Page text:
Speculation Rises over Anheuser-Busch and Modelo Merger

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Speculation Rises over Anheuser-Busch and Modelo Merger

NEW YORK -- On the heels of InBev's $46.3 billion bid to buy Anheuser-Busch, the company, famous for its Budweiser brand, has had preliminary talks with Mexican brewer Grupo Modelo SAB de CV about a possible merger, reported Reuters.

Brenda William, a spokesperson for Anheuser-Busch, told CSNews Online that the company had no comment on the purported deals.

Last week, The Wall Street Journal reported that Anheuser approached Carlos Fernandez, chief executive of Modelo and an Anheuser director, about a deal after the InBev proposal became public. Modelo, maker of Negra Modelo and Corona Extra, is 50 percent owned by Anheuser, though the St. Louis-based brewer of Budweiser and Michelob has no role in managing the company, reported the paper. Fernandez said he was unaware of any merger talks between Anheuser and InBev.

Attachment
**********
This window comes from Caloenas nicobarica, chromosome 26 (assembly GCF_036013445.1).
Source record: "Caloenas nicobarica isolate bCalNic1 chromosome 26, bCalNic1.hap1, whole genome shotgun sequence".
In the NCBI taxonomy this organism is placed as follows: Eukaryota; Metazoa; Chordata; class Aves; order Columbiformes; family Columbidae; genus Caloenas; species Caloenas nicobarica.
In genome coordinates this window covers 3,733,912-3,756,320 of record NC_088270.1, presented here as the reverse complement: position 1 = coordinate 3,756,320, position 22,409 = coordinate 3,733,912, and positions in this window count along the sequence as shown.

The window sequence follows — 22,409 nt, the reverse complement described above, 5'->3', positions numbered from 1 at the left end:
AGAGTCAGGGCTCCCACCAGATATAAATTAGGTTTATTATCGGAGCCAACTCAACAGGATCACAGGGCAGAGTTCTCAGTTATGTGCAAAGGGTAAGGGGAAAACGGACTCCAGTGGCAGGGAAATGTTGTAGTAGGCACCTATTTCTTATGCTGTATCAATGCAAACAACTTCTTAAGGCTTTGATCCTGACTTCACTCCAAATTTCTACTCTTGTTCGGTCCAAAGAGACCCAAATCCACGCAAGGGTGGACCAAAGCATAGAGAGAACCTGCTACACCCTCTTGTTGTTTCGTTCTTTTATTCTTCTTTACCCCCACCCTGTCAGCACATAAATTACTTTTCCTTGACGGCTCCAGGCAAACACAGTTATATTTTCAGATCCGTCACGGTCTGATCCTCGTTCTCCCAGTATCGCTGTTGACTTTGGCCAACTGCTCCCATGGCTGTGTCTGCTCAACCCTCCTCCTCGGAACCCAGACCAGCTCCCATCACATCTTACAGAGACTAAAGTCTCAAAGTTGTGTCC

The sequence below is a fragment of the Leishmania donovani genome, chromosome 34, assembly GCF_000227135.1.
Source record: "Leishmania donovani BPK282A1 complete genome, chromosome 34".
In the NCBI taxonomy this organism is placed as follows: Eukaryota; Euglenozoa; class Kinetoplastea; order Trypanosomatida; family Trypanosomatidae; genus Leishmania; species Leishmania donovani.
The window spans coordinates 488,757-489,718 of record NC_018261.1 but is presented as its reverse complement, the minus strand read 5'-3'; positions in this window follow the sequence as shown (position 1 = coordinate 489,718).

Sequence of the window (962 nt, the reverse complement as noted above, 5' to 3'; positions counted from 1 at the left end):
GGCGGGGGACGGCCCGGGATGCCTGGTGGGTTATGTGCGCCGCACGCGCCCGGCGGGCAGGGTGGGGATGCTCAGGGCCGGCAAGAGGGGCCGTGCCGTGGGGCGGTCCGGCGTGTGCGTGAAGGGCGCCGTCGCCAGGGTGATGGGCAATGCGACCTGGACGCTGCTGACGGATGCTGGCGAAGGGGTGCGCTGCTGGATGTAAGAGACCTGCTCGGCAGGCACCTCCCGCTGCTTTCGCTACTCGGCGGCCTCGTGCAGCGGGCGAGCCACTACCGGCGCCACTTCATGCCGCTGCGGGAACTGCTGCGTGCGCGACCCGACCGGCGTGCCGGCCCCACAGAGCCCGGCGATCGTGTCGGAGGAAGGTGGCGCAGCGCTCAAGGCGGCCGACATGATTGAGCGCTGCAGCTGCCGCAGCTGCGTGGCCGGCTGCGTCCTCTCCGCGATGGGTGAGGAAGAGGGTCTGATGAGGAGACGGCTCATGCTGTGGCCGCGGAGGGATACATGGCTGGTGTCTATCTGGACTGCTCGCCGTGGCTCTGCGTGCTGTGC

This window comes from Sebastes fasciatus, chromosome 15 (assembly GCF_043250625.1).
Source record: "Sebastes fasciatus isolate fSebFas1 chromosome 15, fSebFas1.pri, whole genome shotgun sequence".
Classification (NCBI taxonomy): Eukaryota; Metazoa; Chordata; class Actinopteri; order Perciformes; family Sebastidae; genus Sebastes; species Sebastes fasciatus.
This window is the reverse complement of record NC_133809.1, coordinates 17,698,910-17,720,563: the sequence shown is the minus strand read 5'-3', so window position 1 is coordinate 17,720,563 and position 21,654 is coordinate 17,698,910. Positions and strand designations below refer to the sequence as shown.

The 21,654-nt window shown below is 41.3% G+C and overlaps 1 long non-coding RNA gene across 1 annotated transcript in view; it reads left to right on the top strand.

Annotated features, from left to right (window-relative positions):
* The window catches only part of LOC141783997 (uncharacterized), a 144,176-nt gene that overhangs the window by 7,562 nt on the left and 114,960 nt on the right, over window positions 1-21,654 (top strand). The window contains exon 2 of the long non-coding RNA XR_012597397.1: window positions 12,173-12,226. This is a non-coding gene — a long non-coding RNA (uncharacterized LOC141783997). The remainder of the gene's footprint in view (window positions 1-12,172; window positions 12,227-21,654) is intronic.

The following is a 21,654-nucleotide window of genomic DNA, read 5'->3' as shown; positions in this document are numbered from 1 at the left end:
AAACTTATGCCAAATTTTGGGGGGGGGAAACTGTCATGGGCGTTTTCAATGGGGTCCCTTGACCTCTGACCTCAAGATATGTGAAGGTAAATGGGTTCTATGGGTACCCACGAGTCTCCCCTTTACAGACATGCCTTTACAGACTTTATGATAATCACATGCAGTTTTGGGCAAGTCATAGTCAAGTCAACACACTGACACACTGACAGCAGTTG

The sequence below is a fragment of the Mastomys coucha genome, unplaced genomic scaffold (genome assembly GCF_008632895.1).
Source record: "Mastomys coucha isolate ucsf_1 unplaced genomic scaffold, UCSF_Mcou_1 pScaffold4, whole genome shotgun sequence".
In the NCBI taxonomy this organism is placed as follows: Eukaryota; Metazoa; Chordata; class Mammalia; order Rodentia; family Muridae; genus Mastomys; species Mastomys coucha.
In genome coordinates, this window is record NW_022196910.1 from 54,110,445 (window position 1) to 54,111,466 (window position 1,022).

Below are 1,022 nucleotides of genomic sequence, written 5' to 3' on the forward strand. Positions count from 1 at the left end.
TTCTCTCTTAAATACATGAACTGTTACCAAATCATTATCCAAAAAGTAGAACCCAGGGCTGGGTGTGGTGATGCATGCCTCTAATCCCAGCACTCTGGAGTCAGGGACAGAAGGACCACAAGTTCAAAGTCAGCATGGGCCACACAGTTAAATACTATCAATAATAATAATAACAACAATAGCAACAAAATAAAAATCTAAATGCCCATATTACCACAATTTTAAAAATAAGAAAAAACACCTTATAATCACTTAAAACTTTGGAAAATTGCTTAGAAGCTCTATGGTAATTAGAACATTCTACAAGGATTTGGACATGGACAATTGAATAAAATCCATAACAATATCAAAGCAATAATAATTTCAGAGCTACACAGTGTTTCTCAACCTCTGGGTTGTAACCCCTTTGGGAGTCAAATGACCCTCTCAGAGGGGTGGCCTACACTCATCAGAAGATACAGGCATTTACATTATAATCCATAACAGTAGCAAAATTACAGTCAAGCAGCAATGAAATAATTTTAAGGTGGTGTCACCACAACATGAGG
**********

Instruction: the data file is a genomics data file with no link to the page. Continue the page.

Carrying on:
Analysts speculate the talks with Modelo are a backdoor response to the InBev bid. If the deal went through, Anheuser-Busch net worth would climb by $11 billion, a figure out of InBev's reach.

"We think Anheuser had one major lever for driving a higher price ... convincing Mexico's Grupo Modelo to agree to a merger," Credit Suisse analyst Carlos Laboy told the paper. "However, it now appears to be too late if shareholder approval is required to make such a deal happen."

Citing anti-trust issues, both of Missouri's senators have publicly opposed the deal The Associated Press reported that Sen. Kit Bond, R-Mo., sent a letter last week to Attorney General Michael Mukasey, asking for close scrutiny on the InBev bid. "The proposed foreign acquisition of Anheuser-Busch is troubling to me because it potentially raises antitrust issues under existing law by putting a significant market share of the U.S. in the hands of fewer competitors," the letter said.

Sen. Claire McCaskill, D-Mo., told the AP she was "nervous" about the deal, and planned to send a letter to Anheuser-Busch's board of directors asking them not to allow the deal with InBev to move forward.